— Highways and Byways in Surrey • Eric Parker

... sunshine and bloom for one who saw in the deepest darkness a "light that never was on sea or land"? Rambling out into the pleasant woods of Dulwich, through the green meadows of Walton, by the breezy heights of Sydenham, bands of angels attended him. They walked between the toiling haymakers, they hovered above him in the apple-boughs, and their bright wings shone like stars. For him there was neither awe nor mystery, only delight. Angels were no more unnatural than apples. But the honest hosier, his ...
— The Atlantic Monthly, Vol. 13, No. 78, April, 1864 • Various

... neighbours, poor devils who howl for excitement—want of anything better to do. The dreadful dull life of England accounts for many British madnesses. Do you think of the Crystal Palace this year? We have an old friend, Aird, formerly the Consul here, who has taken up his abode somewhere in Sydenham. I don't want cold water bandages, the prospect of leave makes me sleep quite well. With love and kisses to both, [555] Your affectionate ...
— The Life of Sir Richard Burton • Thomas Wright

... Captain Sydenham went up to investigate. Before he arrived the little drama of death had passed, and the two insurgents lay side by side at the margin of the brook like brothers asleep. When the insurgents fled from their position, the two wounded ones dropped into the glen in the hope of escaping notice ...
— The Art of Disappearing • John Talbot Smith

... Chancellor, he became Secretary of Presentations and, until 1675, Secretary to the Council of Trade and Foreign Plantations. Meanwhile he carried on his medical work and must have obtained some reputation in it; for he is honorably mentioned by Sydenham, in his Method of Curing Fevers (1676), and had been elected to the Royal Society in 1668. But his real genius lay in ...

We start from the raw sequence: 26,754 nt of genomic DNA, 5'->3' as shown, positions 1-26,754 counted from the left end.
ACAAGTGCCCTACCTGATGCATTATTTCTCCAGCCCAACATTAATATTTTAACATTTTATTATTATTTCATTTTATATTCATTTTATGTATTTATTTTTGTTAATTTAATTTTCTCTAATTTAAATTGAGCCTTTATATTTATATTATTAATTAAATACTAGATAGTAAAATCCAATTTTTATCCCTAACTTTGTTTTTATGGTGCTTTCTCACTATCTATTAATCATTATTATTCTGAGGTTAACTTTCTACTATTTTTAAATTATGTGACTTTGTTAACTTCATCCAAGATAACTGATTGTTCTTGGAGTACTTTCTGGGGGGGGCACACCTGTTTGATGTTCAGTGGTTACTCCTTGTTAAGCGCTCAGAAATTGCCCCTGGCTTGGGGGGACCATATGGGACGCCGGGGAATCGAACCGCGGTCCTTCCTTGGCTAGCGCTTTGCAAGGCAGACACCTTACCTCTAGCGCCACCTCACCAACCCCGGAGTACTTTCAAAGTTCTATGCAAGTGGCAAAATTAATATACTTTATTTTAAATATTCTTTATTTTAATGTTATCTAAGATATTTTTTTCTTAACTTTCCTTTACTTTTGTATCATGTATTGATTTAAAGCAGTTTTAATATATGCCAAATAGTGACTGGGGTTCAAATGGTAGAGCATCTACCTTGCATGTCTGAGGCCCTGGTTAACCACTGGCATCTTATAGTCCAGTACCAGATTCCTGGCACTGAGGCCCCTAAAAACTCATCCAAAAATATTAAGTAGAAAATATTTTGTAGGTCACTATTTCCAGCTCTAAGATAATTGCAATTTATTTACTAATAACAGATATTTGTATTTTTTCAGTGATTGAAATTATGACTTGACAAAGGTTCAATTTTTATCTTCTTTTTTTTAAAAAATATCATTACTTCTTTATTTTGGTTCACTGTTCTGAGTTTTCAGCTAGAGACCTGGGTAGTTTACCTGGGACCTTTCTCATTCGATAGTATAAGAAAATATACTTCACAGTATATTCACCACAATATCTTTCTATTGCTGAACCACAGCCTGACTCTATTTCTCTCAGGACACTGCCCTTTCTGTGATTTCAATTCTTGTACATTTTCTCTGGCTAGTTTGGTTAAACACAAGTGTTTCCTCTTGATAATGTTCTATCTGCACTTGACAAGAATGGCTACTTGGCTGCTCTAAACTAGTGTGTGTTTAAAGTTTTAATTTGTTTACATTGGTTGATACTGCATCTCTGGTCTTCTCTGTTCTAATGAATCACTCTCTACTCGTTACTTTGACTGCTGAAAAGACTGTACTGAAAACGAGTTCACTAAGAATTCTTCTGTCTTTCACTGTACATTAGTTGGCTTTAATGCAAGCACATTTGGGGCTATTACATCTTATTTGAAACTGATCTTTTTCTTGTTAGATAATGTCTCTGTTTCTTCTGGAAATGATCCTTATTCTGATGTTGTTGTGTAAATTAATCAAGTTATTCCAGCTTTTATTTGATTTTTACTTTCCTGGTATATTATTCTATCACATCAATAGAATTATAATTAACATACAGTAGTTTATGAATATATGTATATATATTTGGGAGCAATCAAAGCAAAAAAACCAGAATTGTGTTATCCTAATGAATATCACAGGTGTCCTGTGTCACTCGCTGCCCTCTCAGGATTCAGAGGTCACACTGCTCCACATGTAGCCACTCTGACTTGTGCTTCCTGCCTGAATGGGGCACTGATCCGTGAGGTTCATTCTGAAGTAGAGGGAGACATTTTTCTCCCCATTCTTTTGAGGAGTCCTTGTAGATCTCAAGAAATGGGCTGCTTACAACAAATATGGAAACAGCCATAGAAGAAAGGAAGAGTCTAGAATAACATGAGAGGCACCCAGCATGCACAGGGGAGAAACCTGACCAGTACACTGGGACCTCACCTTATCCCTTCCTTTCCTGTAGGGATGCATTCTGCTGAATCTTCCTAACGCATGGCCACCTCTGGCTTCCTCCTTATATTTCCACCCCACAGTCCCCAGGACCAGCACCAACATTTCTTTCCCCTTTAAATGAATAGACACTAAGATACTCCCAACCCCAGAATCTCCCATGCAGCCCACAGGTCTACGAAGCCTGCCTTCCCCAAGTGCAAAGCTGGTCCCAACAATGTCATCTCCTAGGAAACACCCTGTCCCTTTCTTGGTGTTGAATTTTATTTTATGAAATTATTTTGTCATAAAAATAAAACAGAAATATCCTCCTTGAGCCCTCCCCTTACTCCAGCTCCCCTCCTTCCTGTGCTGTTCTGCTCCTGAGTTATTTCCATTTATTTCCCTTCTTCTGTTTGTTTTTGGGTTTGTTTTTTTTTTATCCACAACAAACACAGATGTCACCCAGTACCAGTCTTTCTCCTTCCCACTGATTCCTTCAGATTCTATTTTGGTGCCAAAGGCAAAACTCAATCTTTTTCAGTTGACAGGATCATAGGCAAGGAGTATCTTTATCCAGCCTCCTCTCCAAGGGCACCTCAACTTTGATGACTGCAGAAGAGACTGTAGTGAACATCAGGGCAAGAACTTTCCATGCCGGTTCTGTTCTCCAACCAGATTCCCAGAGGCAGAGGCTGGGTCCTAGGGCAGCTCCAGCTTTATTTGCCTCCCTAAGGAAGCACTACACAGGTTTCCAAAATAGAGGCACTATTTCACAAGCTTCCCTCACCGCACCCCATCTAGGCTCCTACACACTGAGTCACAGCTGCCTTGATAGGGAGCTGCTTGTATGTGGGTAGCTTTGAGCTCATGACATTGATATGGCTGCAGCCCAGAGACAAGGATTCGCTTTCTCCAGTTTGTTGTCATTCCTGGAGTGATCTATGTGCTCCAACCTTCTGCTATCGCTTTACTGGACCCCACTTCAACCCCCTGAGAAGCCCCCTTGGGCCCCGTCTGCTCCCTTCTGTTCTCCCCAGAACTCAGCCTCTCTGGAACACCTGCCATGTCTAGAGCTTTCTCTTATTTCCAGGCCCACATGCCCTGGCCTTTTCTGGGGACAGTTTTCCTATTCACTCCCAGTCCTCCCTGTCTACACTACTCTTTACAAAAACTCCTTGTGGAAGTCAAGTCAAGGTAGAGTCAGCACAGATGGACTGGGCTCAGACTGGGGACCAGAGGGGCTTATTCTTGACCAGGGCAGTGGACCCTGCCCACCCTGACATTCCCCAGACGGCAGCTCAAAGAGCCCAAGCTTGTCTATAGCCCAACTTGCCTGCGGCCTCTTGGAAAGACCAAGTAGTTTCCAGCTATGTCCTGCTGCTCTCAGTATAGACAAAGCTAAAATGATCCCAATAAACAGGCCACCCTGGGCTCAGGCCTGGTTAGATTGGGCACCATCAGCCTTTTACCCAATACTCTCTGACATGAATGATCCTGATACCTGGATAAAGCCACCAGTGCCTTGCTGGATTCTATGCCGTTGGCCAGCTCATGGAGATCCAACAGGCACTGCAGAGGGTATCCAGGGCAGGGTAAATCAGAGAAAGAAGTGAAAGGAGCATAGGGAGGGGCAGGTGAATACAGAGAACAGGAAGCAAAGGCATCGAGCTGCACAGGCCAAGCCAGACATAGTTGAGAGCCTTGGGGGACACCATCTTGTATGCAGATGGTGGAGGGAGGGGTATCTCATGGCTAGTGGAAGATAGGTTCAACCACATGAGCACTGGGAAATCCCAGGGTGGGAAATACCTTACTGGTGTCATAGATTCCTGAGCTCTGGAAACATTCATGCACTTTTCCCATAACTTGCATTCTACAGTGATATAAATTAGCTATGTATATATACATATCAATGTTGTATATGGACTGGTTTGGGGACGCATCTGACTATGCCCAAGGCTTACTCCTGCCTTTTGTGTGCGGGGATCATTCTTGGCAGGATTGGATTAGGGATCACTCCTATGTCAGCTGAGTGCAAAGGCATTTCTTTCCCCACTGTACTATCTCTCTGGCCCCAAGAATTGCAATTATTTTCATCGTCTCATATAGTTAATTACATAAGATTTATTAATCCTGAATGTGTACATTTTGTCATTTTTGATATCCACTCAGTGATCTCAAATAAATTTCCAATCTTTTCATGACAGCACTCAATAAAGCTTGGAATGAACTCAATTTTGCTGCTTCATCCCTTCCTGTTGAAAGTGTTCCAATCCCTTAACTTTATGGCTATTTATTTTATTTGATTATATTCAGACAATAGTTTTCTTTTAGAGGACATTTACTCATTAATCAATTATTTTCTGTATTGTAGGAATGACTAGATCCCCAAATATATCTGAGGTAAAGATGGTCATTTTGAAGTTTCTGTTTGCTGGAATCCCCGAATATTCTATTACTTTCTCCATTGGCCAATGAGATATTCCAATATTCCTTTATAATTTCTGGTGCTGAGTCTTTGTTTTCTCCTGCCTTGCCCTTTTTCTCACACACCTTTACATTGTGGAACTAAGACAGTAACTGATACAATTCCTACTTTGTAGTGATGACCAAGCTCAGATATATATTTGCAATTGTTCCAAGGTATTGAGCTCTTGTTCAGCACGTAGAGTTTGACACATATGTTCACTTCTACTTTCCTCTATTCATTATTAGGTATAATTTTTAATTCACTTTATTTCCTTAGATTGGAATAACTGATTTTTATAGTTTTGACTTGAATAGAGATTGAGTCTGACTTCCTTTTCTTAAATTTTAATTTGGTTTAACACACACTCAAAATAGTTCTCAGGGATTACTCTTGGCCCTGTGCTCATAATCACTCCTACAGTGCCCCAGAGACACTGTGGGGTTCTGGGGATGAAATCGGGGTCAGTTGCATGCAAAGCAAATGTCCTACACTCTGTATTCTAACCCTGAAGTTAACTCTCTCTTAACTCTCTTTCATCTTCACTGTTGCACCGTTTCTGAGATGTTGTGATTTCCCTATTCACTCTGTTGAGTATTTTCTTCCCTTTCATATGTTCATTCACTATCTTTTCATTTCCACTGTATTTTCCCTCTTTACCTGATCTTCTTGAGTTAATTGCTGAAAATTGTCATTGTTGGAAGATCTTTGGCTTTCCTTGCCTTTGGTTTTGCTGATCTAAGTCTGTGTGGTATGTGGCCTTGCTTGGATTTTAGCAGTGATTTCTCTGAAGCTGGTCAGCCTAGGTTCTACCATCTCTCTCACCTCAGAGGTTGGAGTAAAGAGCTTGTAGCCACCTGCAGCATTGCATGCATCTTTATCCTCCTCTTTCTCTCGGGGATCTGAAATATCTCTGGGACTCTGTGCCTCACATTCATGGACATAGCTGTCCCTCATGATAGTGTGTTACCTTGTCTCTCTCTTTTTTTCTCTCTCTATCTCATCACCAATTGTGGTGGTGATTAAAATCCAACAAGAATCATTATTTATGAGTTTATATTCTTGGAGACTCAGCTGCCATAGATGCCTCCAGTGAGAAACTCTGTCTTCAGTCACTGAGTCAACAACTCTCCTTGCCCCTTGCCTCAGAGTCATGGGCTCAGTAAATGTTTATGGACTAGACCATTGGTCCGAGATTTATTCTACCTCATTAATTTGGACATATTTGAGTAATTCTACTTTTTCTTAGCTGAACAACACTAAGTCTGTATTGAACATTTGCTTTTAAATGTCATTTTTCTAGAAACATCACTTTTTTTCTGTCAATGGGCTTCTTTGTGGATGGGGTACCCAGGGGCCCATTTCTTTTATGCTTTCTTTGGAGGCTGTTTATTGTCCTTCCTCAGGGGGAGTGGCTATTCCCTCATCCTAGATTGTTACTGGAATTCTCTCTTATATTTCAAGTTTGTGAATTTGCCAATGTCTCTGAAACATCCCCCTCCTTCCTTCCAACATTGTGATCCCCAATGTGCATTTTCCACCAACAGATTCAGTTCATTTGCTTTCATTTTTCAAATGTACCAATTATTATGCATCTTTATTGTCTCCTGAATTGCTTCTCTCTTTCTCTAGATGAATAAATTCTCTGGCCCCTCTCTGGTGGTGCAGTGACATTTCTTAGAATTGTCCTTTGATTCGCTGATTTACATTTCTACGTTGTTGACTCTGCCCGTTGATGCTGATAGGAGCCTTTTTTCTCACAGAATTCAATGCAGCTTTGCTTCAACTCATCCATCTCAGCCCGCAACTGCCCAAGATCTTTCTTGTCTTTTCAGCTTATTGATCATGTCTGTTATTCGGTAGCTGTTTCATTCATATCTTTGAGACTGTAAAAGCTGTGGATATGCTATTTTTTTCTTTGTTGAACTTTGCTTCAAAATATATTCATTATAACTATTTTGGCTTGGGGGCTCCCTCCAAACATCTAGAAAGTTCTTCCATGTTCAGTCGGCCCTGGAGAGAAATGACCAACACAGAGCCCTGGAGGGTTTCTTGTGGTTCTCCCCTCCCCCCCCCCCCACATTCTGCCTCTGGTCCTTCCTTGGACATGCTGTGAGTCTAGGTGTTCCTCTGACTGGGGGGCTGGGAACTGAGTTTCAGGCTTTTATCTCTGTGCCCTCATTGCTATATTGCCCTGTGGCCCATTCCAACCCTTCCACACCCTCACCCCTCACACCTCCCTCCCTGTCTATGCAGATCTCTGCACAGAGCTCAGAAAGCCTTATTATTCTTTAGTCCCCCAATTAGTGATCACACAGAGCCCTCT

— Political Thought in England from Locke to Bentham • Harold J. Laski

... idea of the French Crystal Palace was suggested by the English structure of the same name at Sydenham, about eight miles from London. Such a structure, as may be readily conceived, requires a site of vast extent, and one that shall be easy of access and possess the most agreeable surroundings. To ...
— Scientific American Supplement, No. 303 - October 22, 1881 • Various

... carried before that it was an unsteady government; so to-morrow it is to be proved by the opponents that the balance lay in one hand, and the government in another. Thence I went to Westminster, and met Shaw and Washington, who told me how this day Sydenham [Colonel Sydenham had been an active officer during the Civil Wars, on the Parliament side. M.P. for Dorsetshire, and governor of Melcombe, and one of the Committee of Safety.] was voted out of the House for sitting any more this Parliament, ...